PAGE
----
THE FIVE-STEP EVALUATION PROCESS
Commissioner (or ALJ) follows a five-step sequential
evaluation process in assessing whether a claimant is
disabled. 20 C.F.R. §§ 404.1520, 416.920;
Lester v. Chater, 81 F.3d 821, 828 n.5 (9th Cir.
1995), as amended April 9, 1996. In the first step,
the Commissioner must determine whether the claimant is
currently engaged in substantial gainful activity; if so, the
claimant is not disabled and the claim is denied.
Id. If the claimant is not currently engaged in
substantial gainful activity, the second step requires the
Commissioner to determine whether the claimant has a
“severe” impairment or combination of impairments
significantly limiting his ability to do basic work
activities; if not, a finding of nondisability is made and
the claim is denied. Id. If the claimant has a
“severe” impairment or combination of
impairments, the third step requires the Commissioner to
determine whether the impairment or combination of
impairments meets or equals an impairment in the Listing of
Impairments (“Listing”) set forth at 20 C.F.R.
part 404, subpart P, appendix 1; if so, disability is
conclusively presumed and benefits are awarded. Id.
If the claimant’s impairment or combination of
impairments does not meet or equal an impairment in the
Listing, the fourth step requires the Commissioner to
determine whether the claimant has sufficient “residual
functional capacity” to perform his past work; if so,
the claimant is not disabled and the claim is denied.
Id. The claimant has the burden of proving that he
is unable to perform past relevant work. Drouin, 966
F.2d at 1257. If the claimant meets this burden, a prima
facie case of disability is established. Id.
The Commissioner then bears the burden of establishing that
the claimant is not disabled, because he can perform other
substantial gainful work available in the national economy.
Id. The determination of this issue comprises the
fifth and final step in the sequential analysis. 20 C.F.R.
§§ 404.1520, 416.920; Lester, 81 F.3d at
828 n.5; Drouin, 966 F.2d at 1257.
THE ALJ’S APPLICATION OF THE FIVE-STEP PROCESS
one, the ALJ found that plaintiff had not engaged in
substantial gainful activity since March 29, 2010, the
application date. [AR at 225.] At step two, the ALJ concluded
that plaintiff has the severe impairments of major depressive
disorder, recurrent; and polysubstance dependence.
[Id.] He found plaintiff’s hepatitis C,
hyperlipidemia and/or dyslipidemia, and chronic bronchitis to
be not severe. [AR at 225-26.] At step three, the ALJ
determined that plaintiff does not have an impairment or a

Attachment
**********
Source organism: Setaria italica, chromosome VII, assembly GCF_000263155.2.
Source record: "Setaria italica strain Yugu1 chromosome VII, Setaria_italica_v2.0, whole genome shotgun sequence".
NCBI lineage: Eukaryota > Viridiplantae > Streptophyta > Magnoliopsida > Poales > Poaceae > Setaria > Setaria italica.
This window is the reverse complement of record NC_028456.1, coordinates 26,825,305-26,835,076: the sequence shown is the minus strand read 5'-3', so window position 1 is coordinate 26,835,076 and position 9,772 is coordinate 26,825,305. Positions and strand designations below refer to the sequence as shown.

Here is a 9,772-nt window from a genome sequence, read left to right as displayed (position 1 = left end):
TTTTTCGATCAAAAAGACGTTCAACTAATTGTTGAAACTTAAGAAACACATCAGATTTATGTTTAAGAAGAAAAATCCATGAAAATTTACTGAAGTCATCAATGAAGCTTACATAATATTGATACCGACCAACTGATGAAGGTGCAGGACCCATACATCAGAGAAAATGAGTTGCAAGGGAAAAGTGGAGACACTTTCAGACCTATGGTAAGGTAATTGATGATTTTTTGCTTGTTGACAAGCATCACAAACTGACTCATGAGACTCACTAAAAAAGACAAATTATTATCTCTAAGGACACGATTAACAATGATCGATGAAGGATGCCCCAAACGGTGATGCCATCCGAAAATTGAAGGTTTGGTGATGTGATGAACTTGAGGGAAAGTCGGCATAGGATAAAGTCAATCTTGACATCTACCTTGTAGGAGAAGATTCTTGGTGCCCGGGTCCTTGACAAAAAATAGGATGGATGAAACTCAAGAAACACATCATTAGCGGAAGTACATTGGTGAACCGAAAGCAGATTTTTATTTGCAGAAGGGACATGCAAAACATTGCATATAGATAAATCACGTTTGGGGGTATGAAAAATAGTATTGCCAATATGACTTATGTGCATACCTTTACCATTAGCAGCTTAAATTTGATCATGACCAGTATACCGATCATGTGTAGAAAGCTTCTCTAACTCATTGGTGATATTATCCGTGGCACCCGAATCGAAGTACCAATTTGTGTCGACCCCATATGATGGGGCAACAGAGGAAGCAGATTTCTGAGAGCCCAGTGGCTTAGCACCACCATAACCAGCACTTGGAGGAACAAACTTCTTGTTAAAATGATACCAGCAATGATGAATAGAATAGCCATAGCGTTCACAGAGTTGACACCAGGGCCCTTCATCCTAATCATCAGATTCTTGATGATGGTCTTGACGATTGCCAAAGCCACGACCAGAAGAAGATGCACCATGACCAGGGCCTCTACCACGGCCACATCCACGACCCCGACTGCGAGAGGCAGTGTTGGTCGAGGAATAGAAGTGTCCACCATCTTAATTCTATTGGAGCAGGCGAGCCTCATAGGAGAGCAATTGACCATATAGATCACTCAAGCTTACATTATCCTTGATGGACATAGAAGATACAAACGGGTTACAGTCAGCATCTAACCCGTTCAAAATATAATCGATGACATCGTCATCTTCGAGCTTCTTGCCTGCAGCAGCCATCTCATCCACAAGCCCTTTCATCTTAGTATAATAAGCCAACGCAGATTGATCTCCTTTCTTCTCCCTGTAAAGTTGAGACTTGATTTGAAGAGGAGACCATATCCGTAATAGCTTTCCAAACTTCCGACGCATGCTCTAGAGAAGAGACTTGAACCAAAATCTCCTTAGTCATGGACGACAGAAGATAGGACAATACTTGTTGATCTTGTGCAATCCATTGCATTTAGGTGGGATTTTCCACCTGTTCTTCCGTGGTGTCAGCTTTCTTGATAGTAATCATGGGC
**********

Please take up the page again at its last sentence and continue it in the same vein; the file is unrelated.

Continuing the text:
combination of impairments that meets or medically equals any
of the impairments in the Listing. [AR at 226.] The ALJ
further found that plaintiff retained the residual functional
capacity (“RFC”) to perform the full range of work
at all exertional levels but with the following
non-exertional limitations: “3 to 5 step moderately
complex tasks; object oriented, so no working with the
general public; avoid stressful environments such as taking
complaints; and avoid intrusive supervision.” [AR at
229.] At step four, the ALJ concluded that plaintiff has no
past relevant work. [AR at 93, 235.] At step five, based on
plaintiff’s RFC, vocational factors, and the VE’s
testimony, the ALJ found that there are jobs existing in
significant numbers in the national economy that plaintiff
can perform, including work as a “hand packager”
(Dictionary of Occupational Titles (“DOT”) No.
920.587-018), and an “assembler, plastic hospital
parts” (DOT No. 712.687-010). [AR at 93-94, 236.]
Accordingly, the ALJ determined that plaintiff was not
disabled at any time from March 29, 2010, the date his
application was filed, through April 8, 2014, the date of the
decision. [AR at 237.]
contends that the ALJ erred when he: (1) gave great weight to
the testimony of the ME, Dr. Rath; (2) rejected the opinion
of plaintiff’s treating psychiatrist, Bruce Appelbaum,
M.D.; (3) considered the testimony of plaintiff’s
sister, Marina Diaz; (4) rejected plaintiff’s
subjective symptom testimony; and (5) found plaintiff’s
impairment of hepatitis C to be nonsevere. [JS at 3.] As set
forth below, the Court agrees with plaintiff, in part, and
remands for further proceedings.
are three types of medical opinions in social security cases:
those from treating physicians, examining physicians, and
non-examining physicians.” Valentine v.
Comm’r Soc. Sec. Admin., 574 F.3d 685, 692 (9th
Cir. 2009); see also 20 C.F.R. §§
404.1502, 404.1527, 416.927. “As a general rule, more
weight should be given to the opinion of a treating source
than to the opinion of doctors who do not treat the
claimant.” Lester, 81 F.3d at 830;
Garrison v. Colvin, 759 F.3d 995, 1012 (9th Cir.
2014) (citing Ryan, 528 F.3d at 1198); Turner v.
Comm’r of Soc. Sec., 613 F.3d 1217, 1222 (9th Cir.
2010). “The opinion of an examining physician is, in
turn, entitled to greater weight than the opinion of a
nonexamining physician.” Lester, 81 F.3d at